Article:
Ghana Institute of Journalism (GIJ) is one of the premier communication university in Sub-Saharan Africa. It has trained countless professionals across the continent. But the school, established by the first President of Ghana, Dr. Kwame Nkrumah is still endowed with pertinent issues.
The most discussed and uncertain issue on campus is how students dress to lectures and other related functions.
It is stipulated in the GIJ Undergraduate Handbook, page 60 that students are required to dress decently and comport themselves on campus.
“Students shall dress respectably for classes/lectures”(Pg. 60, 7.8.1).
But looking at how students dress to campus, one would ask, does the school’s dressing code really works or is there anyone in authority responsible to ensure it works effectively?
The former Rector of GIJ, Dr. Wilberforce Dzisah, in his speech during the 17th Matriculation ceremony in 2016, stressed on indecent dressing among GIJ student and indicated Managements decision to enforce the rules.
“Since the beginning of lectures this semester, management has noted with concern an increase in indecent dressing by students. We wish to refer students to the handbook, specifically page 60, which deals with comportment. Management will apply sanctions with regard to any violation of the dress code,” he cautioned.
With regard to the caution, students and other interested individuals shared their thoughts, “lambasted” management and the decision, including the ban on mini-skirts, and was later canceled.
A comment from a vociferous female journalist with Citi Fm, who opposed the decision to ban mini-skirts on campus wrote a story headlined, “GIJ students need more Grammer than clothes ban”. Suggesting to management to put resilient measures to improve on students’ grammar rather than emphasizing on dressing.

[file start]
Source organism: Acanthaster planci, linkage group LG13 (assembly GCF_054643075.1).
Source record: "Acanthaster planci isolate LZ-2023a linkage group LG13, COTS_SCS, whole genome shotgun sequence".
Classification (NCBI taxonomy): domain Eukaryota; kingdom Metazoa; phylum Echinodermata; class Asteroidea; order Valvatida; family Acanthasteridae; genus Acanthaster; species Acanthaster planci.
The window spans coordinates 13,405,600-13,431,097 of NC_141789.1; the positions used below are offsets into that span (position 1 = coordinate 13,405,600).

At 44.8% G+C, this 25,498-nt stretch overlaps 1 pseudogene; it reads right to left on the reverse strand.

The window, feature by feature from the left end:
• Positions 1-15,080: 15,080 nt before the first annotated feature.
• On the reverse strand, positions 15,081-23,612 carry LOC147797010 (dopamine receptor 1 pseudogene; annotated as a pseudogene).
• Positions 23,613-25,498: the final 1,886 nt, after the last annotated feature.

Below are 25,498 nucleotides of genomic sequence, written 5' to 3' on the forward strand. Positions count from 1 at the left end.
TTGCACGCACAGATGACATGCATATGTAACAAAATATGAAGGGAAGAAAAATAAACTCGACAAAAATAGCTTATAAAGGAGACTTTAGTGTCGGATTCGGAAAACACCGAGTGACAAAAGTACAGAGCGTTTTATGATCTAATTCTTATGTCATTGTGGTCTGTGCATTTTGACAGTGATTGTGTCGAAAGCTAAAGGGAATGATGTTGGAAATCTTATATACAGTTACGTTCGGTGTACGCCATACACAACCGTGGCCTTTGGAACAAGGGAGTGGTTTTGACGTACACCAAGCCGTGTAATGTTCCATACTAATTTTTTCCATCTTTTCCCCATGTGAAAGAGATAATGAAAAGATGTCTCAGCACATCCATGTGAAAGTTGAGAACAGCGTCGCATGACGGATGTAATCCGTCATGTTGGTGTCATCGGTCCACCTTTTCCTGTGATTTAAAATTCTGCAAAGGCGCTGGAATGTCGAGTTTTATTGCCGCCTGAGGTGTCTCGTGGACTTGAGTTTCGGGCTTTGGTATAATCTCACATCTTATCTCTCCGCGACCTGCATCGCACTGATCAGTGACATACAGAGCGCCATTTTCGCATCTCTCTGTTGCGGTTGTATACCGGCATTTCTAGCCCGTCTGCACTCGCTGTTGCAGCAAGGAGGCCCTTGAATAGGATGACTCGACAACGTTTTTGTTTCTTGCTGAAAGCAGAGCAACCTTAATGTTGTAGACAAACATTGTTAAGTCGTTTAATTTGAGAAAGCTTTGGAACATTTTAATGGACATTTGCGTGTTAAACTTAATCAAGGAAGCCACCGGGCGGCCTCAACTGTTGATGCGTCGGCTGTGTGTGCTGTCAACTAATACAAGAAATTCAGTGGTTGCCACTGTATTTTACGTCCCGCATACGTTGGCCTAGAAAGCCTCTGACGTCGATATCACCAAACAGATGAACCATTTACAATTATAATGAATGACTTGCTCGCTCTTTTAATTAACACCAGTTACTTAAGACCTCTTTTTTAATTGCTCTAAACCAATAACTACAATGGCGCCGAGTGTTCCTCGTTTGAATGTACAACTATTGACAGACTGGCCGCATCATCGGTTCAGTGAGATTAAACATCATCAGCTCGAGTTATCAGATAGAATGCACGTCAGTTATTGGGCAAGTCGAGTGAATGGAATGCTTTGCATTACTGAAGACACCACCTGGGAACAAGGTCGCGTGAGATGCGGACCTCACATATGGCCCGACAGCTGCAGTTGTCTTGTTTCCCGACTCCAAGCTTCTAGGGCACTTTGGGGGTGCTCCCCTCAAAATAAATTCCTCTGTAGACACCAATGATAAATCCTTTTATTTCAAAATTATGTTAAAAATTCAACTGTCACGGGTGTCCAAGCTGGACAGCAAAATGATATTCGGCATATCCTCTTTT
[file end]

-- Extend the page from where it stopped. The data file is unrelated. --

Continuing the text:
“The problem with this ban isn’t that it is sexist, and very, very stupid but that instead of concerning itself with what is needed to train journalists who tell compelling stories and speak truth to power, the GIJ management is focused on the clothes of students,” She stressed.
God MC Manifest also raised his concerns about the ban in an interview he had with Viasat1 celebrity fanzone and admonished school authorities to prioritize teaching students how to think outside the box.
“I think what we need to be doing is encouraging critical thinking in schools. These other things are distractions and honestly this is how I feel about it,” the rapper stated.
Some students of the institute also said,”It is a professional Tertiary Institution but we don’t have a particular dress code therefore students can do whatever they want.” We are old enough to do whatever pleases us. We are here to study so why will management concern themselves with our dressing,” a student stated.
DRESSING AS A FORM OF COMMUNICATION
Dressing is a form of communication hence the position of Management should not have been debunked by students and other personalities especially in a professional school like GIJ which train communicators (PR and Journalism).
Prior to the increase of indecent dressing on campus, some Lecturers deny students who are indecently dressed at their lectures. One might argue that, GIJ as a training Institute should guide students to dress decently to fit into the corporate business world since “Charity they say begin at home”.
IMAGE OF THE SCHOOL/STUDENTS
Corporate institutions particularly the media houses complain about GIJ students’ exposure, experience and performance both in writing and presentation (journalistic style) because of inadequate skills and practice students’ acquire during their school days.
With regard to this issue, it has created a bad reputation about the school and GIJ students as a whole.
The decision was good. But lacked stakeholders consultation and/or involvement. GIJ students through the Students’ Representative Council(SRC) should engage with management and find a lasting solution to this most deliberated issue. Is equally important to talk about dressing as any other subject in training good communicators.
Conclusively, our conscience should guide us as students to make an informed decision about our dressing. Dressing, as part of every culture, communicates a lot.
Story by Ntsiful Belinda